Jan 30, 2006
On January 13, the CIA ordered the bombing of the village of Damadola located in northwest Pakistan near the Afghanistan border. The raid was carried out by pilotless planes, called Predators, armed with missiles. Eighteen villagers were killed, including eight women and five children. CNN reported that Ayman al-Zawahiri, supposedly #2 in al-Qaida, was the target. According to information furnished to the CIA, Zawahiri had been to the village for a dinner.
CNN immediately announced Zawahiri was likely to be among the dead. But he was not. Not only did the deaths enrage a small Pashtun village, they most certainly intensified the resentment of this population against the U.S. presence in the area. Thousands of Pakistanis demonstrated across the country, especially in the largest city of the south, Karachi. Even the government of the military dictator Pervez Musharraf, allied with the United States, felt obliged to condemn the U.S. raid and to call the U.S. ambassador to Islamabad to issue an “official protest.”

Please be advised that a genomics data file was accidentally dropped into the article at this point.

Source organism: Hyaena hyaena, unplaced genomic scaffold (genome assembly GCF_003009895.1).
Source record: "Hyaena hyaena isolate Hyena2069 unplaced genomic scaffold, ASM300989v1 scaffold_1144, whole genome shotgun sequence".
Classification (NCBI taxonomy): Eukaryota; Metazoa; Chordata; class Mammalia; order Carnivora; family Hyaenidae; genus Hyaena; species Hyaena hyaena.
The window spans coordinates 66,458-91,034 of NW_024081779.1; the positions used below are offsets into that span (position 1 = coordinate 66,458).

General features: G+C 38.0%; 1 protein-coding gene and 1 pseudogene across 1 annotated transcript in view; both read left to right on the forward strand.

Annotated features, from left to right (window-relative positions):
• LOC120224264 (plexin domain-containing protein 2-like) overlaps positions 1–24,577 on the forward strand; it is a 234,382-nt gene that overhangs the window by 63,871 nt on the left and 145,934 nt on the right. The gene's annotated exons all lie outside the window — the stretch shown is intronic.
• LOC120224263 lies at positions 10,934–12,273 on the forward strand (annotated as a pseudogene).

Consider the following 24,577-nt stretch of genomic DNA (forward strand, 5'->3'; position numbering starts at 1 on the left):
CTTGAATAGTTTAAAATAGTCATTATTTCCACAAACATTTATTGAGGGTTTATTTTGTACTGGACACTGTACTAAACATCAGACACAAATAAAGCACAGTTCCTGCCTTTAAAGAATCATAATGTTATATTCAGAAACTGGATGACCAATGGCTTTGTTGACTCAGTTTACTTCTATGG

Two things are clear: the Pakistani secret services gave false intelligence to the U.S. And the Musharraf government still supports U.S. policy in the region, as well as the frequent military intrusions by U.S. armed forces stationed in Afghanistan against poor villages. Eight other people were killed just a week earlier in another U.S. military operation carried out along another border.
The U.S. war in Afghanistan increases the misery of Afghans, Pakistanis and those in nearby northwest India. But people in those areas suffer the impact of the policies of U.S. imperialism in other ways. U.S. imperialism encouraged the development of Islamic fundamentalists to fight the occupation of the USSR in Afghanistan 20 years ago. Today the United States government presents its actions as a fight against the “terrorism” of those very forces it helped develop. Operations such as this criminal raid on the Pashtun village not only reinforce the anger of its inhabitants; they probably also reinforce the influence of fundamentalists who appear today as Bush’s enemies. Facing both, the population pays with its blood.